I agree with you on unnecessary homework.
It drives me nuts that homeschoolers only have to check a box that they taught for at least 4 hours 180 days a year, and yet my son has to go for 7 hours and THEN have homework. I don’t feel like kids have time to learn AND be kids.
I know the group you are talking about. I know several people who homeschool for the wrong reason and who teach some very out there science and history stuff. Unfortunately, I have to side with a family’s freedom to raise an illiterate and hateful child outside of the public school system. If we don’t, then we are opening a door to allow schools to mandate that all children be taught the same thing. I don’t like where that could go under certain leaderships. The majority of homeschooled children really are incredibly well educated. ALL children should be tested though. Other states require portfolios and all kinds of things that we don’t require.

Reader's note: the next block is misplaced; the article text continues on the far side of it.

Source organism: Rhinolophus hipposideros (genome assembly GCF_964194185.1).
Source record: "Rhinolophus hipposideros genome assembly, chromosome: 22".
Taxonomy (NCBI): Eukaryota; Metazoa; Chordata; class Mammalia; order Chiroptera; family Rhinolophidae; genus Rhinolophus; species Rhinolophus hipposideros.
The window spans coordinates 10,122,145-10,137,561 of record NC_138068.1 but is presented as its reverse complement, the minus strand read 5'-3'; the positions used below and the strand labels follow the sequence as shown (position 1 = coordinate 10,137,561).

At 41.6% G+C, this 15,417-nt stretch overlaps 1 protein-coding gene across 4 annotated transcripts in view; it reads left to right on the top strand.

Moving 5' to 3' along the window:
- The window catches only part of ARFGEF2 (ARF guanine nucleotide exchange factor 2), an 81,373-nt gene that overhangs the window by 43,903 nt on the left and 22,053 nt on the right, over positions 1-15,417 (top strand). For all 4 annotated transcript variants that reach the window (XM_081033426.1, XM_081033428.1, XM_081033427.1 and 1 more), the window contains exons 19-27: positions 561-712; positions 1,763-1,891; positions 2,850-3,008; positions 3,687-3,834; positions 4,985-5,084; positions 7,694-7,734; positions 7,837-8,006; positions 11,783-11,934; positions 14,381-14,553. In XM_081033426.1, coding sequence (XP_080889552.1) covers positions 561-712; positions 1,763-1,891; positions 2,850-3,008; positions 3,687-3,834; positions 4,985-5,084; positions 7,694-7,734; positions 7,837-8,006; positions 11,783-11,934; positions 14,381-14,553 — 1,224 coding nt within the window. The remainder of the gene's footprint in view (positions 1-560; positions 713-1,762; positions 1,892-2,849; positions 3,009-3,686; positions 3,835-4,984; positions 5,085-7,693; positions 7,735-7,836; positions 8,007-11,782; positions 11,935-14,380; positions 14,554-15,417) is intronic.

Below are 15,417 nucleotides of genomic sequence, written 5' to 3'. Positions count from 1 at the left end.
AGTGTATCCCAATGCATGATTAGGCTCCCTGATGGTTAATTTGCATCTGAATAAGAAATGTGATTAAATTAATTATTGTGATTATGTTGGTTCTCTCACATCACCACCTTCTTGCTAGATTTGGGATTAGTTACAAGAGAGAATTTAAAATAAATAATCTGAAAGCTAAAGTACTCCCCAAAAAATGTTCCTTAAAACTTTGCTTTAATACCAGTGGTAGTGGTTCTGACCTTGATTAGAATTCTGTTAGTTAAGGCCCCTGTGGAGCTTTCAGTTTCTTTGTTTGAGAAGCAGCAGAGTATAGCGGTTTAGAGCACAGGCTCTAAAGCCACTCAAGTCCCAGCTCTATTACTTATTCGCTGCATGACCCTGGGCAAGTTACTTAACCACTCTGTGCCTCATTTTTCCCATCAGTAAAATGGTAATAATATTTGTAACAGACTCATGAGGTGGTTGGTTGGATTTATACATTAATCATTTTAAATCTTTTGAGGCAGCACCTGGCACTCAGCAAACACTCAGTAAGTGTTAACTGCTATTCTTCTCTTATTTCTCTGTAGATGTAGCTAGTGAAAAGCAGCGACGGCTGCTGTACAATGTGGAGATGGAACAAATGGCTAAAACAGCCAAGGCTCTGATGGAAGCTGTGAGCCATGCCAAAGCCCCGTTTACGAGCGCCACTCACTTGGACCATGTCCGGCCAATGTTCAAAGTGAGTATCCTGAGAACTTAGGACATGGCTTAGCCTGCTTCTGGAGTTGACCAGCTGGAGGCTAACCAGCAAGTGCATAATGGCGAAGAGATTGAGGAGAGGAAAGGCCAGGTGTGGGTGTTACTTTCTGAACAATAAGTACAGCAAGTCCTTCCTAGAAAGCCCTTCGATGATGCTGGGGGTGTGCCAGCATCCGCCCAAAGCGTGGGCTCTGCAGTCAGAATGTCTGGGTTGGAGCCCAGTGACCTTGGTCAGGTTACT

You just go ON with your bad self!
Ahhh the memories. Two years ago I basically wrote these two things on my blog: “unschooling worries me” and “all should be tested”. That was the only time I got 250 hits/day and 100 comments/day… sadly, they were not nice!
Just came from Ms.Cornelius’s site that also has a new post on public schools, what can I say – the more i read you guys, the more I realize how lucky our family got with our school district. Elementary school was horrible, but everything after that has been smooth sailing. And our PTO doesn’t even seem to do anything except selling stuff (elementary/middle) or organizing homecoming/winter formal dances and prom (high). I am SO voting for the levy this fall. Thanks all for sharing.
I am still not sure about NCLB though. The biggest complaint I hear is that it killed gifted education in many states/districts. Under NCLS, those schools made teaching to the test their top priority, and since gifted kids were going to pass the tests anyway… their programs were shut down. Not in our district, thank God, but I’ve heard it from a lot of people.